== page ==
the study of the kicking components within sports

Saturday, October 8, 2011

Rugby World Cup 2011 - Quarter Finals Sunday

Sunday's pair of quarter final matches in the Rugby World Cup 2011 features four teams all from south of the equator - the defending champs South Africa v. Australia, and the host nation New Zealand v. Argentina.

As always, we focus on the players who will be handling the kicking.

South Africa - Morné Steyn
Steyn, who has been successful with 13 out of 15 kicks at goal to be well clear of other kickers at the World Cup, said he did not understand the fuss over the balls. "For me it is the same ball that we always use," he said at a press conference in the capital yesterday. "Before the tournament the guys from Gilbert came and showed us the ball to be used at the World Cup and it was no different to the one we use in Super rugby. The only difference is that it had different writing and patterns on it but the actual ball is the same. "So to me there is no difference," the usually reserved Steyn said before adding: "If it is not going well with your goal-kicking you always look for something to blame, but for me you can't blame the ball at this World Cup." That, in a nutshell, is that debate kicked sweetly into touch by the world's premier goal-kicker.
Steyn, looking ahead to Sunday's quarter-final clash with Australia at the Wellington Regional Stadium, said he would be hard pressed to continue his immaculate kicking form - but not because of the ball. "Wellington is the hardest place in the world for kickers," he said. "It has this strange swirling wind that does funny things with the ball. I am [crossing ingers] that for once we have a calm, clear day. I can't recall too many of them at this stadium." Steyn might be in luck. While rain has been falling steadily since Sunday, better weather is expected for the weekend.
Australia - James O'Connor
From the Independent:
Winning rugby’s greatest prize for an unprecedented third time remains the ultimate focus for both Australia and South Africa –– and goal-kicking at the business end of the tournament once again looms as key to lifting the Webb Ellis Cup. O’Connor rediscovered his goal-kicking mojo with a nine-from-10 return in Australia’s 68-22 dispatch of Russia in Nelson last Saturday but will be lining up shots under extreme pressure of a very different kind at the Cake Tin.
Ironically heading into the cut-throat clash with the Boks, O’Connor credited his South African kicking coach Braam Van Straaten with helping him rediscover his rhythm. “I was pretty happy with my outcome,” O’Connor said. “I did a lot of work during the week with Braam and the process is going well.”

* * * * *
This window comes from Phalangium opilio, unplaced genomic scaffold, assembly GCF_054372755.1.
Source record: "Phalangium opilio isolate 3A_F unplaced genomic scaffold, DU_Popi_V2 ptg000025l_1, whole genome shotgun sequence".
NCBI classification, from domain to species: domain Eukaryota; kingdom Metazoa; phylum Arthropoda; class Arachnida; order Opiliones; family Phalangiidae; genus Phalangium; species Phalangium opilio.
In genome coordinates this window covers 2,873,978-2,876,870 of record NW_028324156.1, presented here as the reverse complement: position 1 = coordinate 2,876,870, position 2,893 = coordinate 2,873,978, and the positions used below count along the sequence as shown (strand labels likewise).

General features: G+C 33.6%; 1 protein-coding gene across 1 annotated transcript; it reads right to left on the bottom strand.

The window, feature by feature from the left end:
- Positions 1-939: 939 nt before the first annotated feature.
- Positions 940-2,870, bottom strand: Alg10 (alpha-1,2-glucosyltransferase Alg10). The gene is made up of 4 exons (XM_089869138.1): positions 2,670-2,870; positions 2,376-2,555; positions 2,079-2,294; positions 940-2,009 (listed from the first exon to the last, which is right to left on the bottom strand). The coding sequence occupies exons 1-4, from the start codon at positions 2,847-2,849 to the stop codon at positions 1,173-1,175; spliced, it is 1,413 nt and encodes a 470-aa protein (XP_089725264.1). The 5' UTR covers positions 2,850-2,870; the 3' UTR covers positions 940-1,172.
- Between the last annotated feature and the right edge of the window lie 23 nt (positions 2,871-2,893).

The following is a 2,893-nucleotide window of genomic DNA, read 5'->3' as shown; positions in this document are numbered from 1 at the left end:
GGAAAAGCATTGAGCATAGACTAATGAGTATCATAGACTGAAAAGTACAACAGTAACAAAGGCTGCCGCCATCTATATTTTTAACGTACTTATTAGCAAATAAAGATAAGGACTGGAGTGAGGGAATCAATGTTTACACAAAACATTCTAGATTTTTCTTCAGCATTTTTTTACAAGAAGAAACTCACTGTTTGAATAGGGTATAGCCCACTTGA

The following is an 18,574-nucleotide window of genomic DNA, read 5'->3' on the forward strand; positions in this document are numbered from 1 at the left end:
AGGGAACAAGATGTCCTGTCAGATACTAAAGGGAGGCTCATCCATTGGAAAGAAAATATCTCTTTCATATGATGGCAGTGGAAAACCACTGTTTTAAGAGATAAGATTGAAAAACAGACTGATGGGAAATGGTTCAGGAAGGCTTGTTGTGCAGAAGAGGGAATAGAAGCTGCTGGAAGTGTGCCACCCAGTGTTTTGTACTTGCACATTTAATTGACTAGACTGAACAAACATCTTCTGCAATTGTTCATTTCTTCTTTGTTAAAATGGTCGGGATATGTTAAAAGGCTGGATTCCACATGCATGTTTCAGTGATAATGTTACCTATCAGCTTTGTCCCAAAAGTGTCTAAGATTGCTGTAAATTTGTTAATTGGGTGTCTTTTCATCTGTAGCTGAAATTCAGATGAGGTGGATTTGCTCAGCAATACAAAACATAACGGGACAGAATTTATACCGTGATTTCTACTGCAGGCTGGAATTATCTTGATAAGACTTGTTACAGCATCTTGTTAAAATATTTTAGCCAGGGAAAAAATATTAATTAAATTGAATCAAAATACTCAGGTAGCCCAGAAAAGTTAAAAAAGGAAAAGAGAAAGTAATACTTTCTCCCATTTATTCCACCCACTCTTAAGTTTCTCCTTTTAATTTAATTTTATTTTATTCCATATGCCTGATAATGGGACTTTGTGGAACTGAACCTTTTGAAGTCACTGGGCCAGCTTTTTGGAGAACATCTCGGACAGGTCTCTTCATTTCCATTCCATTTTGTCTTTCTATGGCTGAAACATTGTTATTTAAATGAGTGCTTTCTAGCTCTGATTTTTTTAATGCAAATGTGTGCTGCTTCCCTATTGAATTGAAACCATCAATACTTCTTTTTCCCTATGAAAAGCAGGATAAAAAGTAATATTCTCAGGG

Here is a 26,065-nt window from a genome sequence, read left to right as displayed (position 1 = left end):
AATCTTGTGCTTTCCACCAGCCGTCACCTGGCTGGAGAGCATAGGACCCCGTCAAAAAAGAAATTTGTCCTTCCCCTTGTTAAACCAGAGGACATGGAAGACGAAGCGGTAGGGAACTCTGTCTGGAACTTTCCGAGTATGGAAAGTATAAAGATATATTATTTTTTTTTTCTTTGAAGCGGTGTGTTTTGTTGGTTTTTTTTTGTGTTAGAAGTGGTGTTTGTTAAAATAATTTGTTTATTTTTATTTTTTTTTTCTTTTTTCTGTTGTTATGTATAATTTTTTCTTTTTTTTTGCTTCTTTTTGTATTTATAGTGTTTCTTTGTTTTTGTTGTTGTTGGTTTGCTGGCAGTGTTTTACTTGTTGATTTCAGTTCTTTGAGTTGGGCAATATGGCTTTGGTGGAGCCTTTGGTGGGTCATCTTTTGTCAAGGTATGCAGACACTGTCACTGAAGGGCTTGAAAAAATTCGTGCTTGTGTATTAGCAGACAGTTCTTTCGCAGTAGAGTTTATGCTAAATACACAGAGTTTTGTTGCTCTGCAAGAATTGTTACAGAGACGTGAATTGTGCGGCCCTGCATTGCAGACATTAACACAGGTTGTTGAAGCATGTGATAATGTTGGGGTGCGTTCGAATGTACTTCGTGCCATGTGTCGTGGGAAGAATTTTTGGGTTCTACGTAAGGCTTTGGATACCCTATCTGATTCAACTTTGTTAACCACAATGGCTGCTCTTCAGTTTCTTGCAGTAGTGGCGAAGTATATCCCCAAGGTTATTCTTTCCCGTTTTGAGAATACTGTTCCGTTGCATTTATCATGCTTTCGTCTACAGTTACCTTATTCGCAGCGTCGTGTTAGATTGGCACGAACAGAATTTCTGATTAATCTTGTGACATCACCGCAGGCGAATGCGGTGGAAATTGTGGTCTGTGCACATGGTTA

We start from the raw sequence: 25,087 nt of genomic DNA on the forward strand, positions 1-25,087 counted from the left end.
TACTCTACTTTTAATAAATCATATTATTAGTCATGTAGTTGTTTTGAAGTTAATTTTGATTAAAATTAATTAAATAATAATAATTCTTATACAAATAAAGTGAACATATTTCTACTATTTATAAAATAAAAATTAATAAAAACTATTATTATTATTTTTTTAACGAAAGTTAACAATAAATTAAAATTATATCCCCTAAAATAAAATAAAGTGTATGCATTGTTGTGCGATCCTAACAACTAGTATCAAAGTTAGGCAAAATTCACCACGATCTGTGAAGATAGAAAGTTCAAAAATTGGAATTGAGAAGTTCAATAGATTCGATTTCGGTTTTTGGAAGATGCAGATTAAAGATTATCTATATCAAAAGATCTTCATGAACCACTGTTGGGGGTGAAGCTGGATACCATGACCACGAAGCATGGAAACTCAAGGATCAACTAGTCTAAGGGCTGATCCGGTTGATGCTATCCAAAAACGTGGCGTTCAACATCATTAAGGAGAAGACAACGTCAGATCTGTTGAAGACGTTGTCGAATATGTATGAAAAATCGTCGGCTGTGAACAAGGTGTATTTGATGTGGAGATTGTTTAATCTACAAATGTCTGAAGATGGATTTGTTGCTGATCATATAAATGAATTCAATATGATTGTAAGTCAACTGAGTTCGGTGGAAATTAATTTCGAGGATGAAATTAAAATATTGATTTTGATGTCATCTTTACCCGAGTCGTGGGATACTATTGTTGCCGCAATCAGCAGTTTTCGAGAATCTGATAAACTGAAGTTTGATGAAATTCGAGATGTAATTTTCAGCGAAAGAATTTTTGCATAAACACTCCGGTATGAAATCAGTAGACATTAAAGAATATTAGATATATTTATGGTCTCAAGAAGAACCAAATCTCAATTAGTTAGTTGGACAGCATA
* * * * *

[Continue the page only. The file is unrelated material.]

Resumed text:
Argentina - Felipe Contepomi & Martín Rodríguez
From the Khaleej Times:
Argentina are first and foremost looking for a performance they can be proud of when they meet New Zealand in the rugby World Cup quarter-finals this weekend, captain Felipe Contepomi said. The Pumas finished third at the last World Cup and, having never beaten New Zealand, are rank outsiders to break the All Blacks’ 17-year unbeaten run at Eden Park on Sunday. Felipe Contepomi, who needs just five points on Sunday to overtake Puma great Hugo Porta as Argentina’s all-time leading points scorer, said they would need to play the “perfect game” and enjoy more than a little luck. “We are playing against the best team in the world,” the 34-year-old said. “We have been growing match-by-match and we hope to put up a performance we can be proud of and if that leads to a win then so much better. If both teams play at 100 percent then the odds will be against us but it is sport and anything can happen in that 80 minutes.”
New Zealand - Colin Slade & Piri Weepu
From 3news:
The full glare of New Zealand's intense rugby spotlight has been on Slade since last Sunday, when the nation was shocked by the news that Dan Carter was out of the tournament after a tendon tear in his groin. Without the world's best flyhalf and the all-time highest scorer in test rugby, the tournament hosts took a major hit to their confidence in trying to end a 24-year World Cup drought. Few were fully convinced Slade was still the ideal replacement when, hours later, he gave a solid performance in the pivotal position in the 79-15 pool win over Canada. Even scrumhalf Piri Weepu, who shared the kicking duties with Slade against Canada, admitted he bought into the speculation that he might be played at flyhalf against the Pumas.
Slade said he's avoided newspapers and TV this week while his countrymen have debated his merits and otherwise. "It's an opportunity I've got to think positively about," Slade said on Friday. "I can't be burdened by (replacing Carter) because at the end of the day I've got to be excited about it. "It's what every young fellow dreams of I suppose, to play in a World Cup, albeit through the disappointment of DC's injury.
Even though coach Graham Henry declined to say who between Slade and Weepu would replace Carter as goalkicker, Slade said he was making the usual preparations to be the kicker.

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